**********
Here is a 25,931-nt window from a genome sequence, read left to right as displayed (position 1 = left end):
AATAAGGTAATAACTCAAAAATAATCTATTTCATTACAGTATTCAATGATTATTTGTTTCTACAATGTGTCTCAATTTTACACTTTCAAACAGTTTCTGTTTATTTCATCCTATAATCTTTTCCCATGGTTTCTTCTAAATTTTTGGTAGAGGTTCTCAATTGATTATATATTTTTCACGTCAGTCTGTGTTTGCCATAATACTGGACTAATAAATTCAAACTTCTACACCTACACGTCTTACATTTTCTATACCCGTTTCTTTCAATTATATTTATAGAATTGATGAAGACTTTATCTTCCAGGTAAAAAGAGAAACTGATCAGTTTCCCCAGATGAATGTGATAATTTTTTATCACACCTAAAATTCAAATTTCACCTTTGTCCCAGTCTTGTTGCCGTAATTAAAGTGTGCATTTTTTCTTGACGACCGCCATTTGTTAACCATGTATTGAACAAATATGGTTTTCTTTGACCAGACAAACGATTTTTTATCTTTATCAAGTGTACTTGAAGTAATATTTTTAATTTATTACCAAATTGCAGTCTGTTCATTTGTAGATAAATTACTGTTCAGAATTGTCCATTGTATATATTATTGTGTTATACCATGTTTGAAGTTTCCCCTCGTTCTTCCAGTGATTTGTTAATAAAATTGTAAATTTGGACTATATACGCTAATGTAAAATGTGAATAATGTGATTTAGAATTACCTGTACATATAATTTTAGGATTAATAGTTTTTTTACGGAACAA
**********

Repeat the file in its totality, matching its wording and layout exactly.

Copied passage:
Here is a 25,931-nt window from a genome sequence, read left to right as displayed (position 1 = left end):
AATAAGGTAATAACTCAAAAATAATCTATTTCATTACAGTATTCAATGATTATTTGTTTCTACAATGTGTCTCAATTTTACACTTTCAAACAGTTTCTGTTTATTTCATCCTATAATCTTTTCCCATGGTTTCTTCTAAATTTTTGGTAGAGGTTCTCAATTGATTATATATTTTTCACGTCAGTCTGTGTTTGCCATAATACTGGACTAATAAATTCAAACTTCTACACCTACACGTCTTACATTTTCTATACCCGTTTCTTTCAATTATATTTATAGAATTGATGAAGACTTTATCTTCCAGGTAAAAAGAGAAACTGATCAGTTTCCCCAGATGAATGTGATAATTTTTTATCACACCTAAAATTCAAATTTCACCTTTGTCCCAGTCTTGTTGCCGTAATTAAAGTGTGCATTTTTTCTTGACGACCGCCATTTGTTAACCATGTATTGAACAAATATGGTTTTCTTTGACCAGACAAACGATTTTTTATCTTTATCAAGTGTACTTGAAGTAATATTTTTAATTTATTACCAAATTGCAGTCTGTTCATTTGTAGATAAATTACTGTTCAGAATTGTCCATTGTATATATTATTGTGTTATACCATGTTTGAAGTTTCCCCTCGTTCTTCCAGTGATTTGTTAATAAAATTGTAAATTTGGACTATATACGCTAATGTAAAATGTGAATAATGTGATTTAGAATTACCTGTACATATAATTTTAGGATTAATAGTTTTTTTACGGAACAA